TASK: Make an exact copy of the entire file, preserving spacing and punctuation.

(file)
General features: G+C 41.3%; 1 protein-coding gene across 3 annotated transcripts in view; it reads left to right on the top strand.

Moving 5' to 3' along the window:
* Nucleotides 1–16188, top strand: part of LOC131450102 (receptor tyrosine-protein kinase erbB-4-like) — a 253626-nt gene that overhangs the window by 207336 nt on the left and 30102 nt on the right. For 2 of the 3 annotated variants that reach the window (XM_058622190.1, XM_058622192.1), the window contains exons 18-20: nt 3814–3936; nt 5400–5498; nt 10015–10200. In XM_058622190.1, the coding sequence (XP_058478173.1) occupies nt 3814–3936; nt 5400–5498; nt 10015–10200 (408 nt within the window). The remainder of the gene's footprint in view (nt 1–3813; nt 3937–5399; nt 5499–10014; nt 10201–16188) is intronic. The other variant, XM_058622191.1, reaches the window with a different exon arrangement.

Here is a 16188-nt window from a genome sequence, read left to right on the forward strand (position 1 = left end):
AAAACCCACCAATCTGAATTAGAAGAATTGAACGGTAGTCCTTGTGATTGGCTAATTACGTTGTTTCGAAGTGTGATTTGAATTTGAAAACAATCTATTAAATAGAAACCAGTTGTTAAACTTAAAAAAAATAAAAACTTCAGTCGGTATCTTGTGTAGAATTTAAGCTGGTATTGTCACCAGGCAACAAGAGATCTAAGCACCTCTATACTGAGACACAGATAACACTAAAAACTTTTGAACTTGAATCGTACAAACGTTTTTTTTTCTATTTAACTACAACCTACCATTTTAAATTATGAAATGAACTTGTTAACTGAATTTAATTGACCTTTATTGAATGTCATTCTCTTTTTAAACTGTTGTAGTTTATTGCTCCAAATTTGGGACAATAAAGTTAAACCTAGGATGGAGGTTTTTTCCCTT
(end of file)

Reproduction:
General features: G+C 41.3%; 1 protein-coding gene across 3 annotated transcripts in view; it reads left to right on the top strand.

Moving 5' to 3' along the window:
* Nucleotides 1–16188, top strand: part of LOC131450102 (receptor tyrosine-protein kinase erbB-4-like) — a 253626-nt gene that overhangs the window by 207336 nt on the left and 30102 nt on the right. For 2 of the 3 annotated variants that reach the window (XM_058622190.1, XM_058622192.1), the window contains exons 18-20: nt 3814–3936; nt 5400–5498; nt 10015–10200. In XM_058622190.1, the coding sequence (XP_058478173.1) occupies nt 3814–3936; nt 5400–5498; nt 10015–10200 (408 nt within the window). The remainder of the gene's footprint in view (nt 1–3813; nt 3937–5399; nt 5499–10014; nt 10201–16188) is intronic. The other variant, XM_058622191.1, reaches the window with a different exon arrangement.

Here is a 16188-nt window from a genome sequence, read left to right on the forward strand (position 1 = left end):
AAAACCCACCAATCTGAATTAGAAGAATTGAACGGTAGTCCTTGTGATTGGCTAATTACGTTGTTTCGAAGTGTGATTTGAATTTGAAAACAATCTATTAAATAGAAACCAGTTGTTAAACTTAAAAAAAATAAAAACTTCAGTCGGTATCTTGTGTAGAATTTAAGCTGGTATTGTCACCAGGCAACAAGAGATCTAAGCACCTCTATACTGAGACACAGATAACACTAAAAACTTTTGAACTTGAATCGTACAAACGTTTTTTTTTCTATTTAACTACAACCTACCATTTTAAATTATGAAATGAACTTGTTAACTGAATTTAATTGACCTTTATTGAATGTCATTCTCTTTTTAAACTGTTGTAGTTTATTGCTCCAAATTTGGGACAATAAAGTTAAACCTAGGATGGAGGTTTTTTCCCTT